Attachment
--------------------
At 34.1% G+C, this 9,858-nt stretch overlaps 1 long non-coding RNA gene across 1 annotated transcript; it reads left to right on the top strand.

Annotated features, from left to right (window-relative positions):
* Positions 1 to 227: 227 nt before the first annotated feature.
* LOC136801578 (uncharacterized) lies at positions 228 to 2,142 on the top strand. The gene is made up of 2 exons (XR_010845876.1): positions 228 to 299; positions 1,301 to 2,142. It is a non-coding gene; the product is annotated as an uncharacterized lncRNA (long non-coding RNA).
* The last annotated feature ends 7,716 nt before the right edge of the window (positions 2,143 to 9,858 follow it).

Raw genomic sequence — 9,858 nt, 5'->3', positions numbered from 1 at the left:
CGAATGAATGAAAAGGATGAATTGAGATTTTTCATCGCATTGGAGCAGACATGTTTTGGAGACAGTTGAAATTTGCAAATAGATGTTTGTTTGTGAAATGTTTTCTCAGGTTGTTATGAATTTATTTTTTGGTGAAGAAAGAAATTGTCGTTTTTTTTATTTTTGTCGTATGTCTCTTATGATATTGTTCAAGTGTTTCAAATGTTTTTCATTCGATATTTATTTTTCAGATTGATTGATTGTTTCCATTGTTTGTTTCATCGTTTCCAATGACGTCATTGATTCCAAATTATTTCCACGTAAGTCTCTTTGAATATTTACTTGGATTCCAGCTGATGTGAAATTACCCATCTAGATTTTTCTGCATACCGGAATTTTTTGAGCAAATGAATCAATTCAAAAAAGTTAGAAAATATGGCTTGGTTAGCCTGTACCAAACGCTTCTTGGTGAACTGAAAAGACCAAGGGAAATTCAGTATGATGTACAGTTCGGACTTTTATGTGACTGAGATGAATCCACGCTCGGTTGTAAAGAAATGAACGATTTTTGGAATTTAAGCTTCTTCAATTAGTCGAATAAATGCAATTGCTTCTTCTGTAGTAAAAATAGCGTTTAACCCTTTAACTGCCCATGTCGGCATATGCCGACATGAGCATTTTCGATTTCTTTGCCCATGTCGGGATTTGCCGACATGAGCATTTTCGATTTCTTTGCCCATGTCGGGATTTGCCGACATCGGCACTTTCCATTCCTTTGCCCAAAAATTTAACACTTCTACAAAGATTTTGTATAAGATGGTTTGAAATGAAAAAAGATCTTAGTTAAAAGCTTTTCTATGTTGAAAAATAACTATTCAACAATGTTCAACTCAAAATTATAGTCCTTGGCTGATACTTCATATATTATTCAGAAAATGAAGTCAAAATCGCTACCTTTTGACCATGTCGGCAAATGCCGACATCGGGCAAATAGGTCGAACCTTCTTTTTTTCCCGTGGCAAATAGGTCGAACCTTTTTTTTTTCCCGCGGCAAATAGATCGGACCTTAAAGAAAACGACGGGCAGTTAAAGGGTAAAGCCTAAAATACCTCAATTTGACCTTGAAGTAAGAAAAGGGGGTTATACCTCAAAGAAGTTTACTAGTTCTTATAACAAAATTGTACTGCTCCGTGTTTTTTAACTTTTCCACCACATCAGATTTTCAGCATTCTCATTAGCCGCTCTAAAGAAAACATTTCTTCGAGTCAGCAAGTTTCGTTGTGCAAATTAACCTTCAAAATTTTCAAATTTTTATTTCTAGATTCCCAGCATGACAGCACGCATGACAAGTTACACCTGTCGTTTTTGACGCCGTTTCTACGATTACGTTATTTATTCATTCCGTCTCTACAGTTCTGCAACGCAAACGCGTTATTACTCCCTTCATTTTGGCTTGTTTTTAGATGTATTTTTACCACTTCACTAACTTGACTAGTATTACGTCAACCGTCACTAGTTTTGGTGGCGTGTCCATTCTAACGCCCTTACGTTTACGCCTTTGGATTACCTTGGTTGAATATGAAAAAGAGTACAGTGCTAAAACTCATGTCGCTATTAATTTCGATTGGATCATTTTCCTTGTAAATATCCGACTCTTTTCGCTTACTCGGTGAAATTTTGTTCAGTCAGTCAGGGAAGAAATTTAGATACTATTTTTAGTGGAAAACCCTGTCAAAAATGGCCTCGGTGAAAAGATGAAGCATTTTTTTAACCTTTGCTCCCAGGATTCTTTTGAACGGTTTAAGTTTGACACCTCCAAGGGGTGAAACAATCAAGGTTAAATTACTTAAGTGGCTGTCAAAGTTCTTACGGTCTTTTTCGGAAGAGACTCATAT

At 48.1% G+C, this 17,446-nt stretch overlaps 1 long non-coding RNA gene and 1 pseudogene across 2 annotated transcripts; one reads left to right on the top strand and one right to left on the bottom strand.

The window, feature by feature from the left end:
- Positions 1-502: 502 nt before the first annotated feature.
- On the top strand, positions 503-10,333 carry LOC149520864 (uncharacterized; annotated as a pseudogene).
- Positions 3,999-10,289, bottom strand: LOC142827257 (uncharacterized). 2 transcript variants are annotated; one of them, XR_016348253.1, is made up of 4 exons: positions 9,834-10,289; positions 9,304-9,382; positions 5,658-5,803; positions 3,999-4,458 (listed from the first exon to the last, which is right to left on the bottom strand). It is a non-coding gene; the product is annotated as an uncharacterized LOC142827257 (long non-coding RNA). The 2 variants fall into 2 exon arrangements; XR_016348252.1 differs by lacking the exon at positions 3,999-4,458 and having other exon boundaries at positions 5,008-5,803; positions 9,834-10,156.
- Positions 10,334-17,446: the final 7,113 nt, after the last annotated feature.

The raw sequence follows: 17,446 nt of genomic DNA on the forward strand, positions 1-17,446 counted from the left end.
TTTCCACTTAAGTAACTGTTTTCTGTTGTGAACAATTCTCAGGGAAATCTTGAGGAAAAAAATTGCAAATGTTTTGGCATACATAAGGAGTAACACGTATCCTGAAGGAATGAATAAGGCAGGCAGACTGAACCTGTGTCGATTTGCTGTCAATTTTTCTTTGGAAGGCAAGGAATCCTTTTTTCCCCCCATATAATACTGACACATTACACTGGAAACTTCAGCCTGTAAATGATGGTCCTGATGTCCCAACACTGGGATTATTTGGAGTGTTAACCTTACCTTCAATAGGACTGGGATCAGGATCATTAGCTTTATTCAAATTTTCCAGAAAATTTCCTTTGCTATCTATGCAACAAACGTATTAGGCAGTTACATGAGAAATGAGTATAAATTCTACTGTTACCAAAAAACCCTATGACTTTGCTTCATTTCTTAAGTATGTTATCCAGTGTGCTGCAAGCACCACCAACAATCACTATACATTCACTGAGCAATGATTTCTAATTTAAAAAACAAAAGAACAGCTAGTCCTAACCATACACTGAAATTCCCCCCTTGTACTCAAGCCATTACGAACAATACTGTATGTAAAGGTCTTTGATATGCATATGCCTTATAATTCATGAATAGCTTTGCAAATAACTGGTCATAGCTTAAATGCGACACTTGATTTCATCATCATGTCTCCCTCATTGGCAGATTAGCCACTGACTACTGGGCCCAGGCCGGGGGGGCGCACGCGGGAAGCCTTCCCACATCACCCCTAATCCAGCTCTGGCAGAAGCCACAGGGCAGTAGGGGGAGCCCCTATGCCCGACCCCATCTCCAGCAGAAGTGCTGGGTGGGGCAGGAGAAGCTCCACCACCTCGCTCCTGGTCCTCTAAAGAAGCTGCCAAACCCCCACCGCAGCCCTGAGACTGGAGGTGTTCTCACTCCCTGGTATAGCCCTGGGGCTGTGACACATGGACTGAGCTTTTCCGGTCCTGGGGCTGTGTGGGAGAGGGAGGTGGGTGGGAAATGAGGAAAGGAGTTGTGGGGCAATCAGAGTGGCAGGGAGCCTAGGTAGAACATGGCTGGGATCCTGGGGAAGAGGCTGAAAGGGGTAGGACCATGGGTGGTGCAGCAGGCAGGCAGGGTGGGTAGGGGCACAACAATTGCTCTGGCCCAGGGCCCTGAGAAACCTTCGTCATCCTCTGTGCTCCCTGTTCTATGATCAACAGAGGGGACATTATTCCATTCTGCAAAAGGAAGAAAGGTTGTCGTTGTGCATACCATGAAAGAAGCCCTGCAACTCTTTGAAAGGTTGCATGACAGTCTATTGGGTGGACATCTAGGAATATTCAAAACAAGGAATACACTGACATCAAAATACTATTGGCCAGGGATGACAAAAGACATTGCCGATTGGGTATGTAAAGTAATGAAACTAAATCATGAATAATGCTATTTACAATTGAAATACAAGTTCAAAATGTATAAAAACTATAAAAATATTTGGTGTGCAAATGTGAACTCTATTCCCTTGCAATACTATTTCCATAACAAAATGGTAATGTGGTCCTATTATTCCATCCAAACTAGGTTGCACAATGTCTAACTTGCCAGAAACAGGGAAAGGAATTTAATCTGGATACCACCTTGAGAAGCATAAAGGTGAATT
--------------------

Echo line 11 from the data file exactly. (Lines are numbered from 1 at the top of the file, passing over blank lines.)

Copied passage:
- On the top strand, positions 503-10,333 carry LOC149520864 (uncharacterized; annotated as a pseudogene).